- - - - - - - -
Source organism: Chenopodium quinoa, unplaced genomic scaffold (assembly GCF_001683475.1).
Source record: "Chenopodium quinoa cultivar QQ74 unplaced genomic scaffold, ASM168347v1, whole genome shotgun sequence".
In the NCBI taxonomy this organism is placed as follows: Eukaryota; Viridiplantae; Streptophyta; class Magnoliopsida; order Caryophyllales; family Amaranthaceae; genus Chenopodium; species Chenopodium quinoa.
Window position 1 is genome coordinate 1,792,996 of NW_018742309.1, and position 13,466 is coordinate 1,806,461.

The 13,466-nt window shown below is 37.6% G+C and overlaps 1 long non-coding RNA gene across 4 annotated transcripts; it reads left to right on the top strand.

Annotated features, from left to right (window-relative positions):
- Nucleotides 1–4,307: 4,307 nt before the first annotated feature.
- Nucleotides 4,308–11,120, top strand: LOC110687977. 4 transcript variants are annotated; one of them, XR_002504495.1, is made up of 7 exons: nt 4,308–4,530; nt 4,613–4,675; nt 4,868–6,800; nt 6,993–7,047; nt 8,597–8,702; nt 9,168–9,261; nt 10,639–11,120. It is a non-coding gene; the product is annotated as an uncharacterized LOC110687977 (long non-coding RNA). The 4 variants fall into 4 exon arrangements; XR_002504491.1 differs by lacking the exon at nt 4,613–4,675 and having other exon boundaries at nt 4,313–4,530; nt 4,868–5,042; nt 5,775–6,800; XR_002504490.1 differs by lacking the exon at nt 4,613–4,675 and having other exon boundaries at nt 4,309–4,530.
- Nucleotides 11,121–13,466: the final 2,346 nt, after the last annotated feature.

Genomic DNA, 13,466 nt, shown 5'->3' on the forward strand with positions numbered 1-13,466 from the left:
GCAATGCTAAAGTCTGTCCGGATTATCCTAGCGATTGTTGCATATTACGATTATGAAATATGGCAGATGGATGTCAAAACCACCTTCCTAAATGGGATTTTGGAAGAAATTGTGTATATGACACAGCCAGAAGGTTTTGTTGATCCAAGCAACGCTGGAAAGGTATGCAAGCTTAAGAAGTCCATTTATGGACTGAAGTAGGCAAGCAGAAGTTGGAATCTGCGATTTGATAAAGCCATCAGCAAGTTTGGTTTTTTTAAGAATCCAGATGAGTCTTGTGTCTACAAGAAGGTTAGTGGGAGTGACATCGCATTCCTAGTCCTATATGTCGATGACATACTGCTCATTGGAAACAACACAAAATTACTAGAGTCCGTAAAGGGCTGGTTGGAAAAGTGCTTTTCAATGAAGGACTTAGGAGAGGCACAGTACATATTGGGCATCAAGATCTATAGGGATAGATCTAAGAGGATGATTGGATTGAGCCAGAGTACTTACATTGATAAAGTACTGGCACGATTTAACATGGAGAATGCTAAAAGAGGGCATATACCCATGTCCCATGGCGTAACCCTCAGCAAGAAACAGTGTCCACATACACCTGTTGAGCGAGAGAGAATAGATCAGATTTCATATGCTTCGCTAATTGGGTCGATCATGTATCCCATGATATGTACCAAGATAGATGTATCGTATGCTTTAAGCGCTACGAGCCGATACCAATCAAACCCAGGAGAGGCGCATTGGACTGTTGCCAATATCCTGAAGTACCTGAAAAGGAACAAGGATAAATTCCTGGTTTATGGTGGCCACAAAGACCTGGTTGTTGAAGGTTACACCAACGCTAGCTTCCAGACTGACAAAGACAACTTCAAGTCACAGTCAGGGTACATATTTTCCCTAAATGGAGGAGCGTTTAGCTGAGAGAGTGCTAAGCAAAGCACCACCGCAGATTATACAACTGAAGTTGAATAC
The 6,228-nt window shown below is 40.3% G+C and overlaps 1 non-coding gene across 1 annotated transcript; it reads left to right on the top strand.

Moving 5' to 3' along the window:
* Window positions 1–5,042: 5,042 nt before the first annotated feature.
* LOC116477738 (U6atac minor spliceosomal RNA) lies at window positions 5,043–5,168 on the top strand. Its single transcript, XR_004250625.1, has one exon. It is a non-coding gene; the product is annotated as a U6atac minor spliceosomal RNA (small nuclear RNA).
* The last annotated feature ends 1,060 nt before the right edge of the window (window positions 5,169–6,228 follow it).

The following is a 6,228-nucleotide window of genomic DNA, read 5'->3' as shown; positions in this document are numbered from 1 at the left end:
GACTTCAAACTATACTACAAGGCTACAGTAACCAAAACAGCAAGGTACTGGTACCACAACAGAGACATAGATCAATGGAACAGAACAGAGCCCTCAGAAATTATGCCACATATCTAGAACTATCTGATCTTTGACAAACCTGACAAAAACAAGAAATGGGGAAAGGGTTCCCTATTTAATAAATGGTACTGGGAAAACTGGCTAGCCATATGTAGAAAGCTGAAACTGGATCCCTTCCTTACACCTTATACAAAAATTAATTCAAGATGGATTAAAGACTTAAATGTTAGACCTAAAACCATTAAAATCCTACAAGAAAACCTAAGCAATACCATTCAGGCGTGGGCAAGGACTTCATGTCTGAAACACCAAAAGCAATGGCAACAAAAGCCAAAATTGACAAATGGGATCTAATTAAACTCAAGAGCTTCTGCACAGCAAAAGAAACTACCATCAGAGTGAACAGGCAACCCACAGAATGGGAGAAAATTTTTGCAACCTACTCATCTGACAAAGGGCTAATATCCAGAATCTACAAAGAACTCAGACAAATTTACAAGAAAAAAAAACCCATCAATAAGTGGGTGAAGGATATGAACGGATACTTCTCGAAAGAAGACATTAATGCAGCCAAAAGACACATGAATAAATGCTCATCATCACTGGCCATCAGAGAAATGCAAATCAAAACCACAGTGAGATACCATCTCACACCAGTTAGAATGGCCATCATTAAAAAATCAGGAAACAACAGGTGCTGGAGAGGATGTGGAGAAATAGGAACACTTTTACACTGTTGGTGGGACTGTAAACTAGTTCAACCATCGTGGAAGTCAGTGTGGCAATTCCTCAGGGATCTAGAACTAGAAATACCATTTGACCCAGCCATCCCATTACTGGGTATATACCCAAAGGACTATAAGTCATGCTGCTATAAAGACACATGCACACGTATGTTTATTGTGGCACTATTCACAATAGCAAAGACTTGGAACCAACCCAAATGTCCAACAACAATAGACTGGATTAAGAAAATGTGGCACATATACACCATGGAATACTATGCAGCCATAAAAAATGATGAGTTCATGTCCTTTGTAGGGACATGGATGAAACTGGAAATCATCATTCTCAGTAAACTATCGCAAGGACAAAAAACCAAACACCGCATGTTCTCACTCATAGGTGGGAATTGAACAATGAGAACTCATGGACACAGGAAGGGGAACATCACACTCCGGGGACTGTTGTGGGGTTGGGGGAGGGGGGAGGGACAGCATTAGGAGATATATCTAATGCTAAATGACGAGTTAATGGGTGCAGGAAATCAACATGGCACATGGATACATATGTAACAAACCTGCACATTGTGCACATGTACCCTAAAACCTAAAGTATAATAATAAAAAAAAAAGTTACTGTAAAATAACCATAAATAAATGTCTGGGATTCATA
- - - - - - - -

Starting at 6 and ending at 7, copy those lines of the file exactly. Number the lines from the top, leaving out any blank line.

Annotated features, from left to right (window-relative positions):
- Nucleotides 1–4,307: 4,307 nt before the first annotated feature.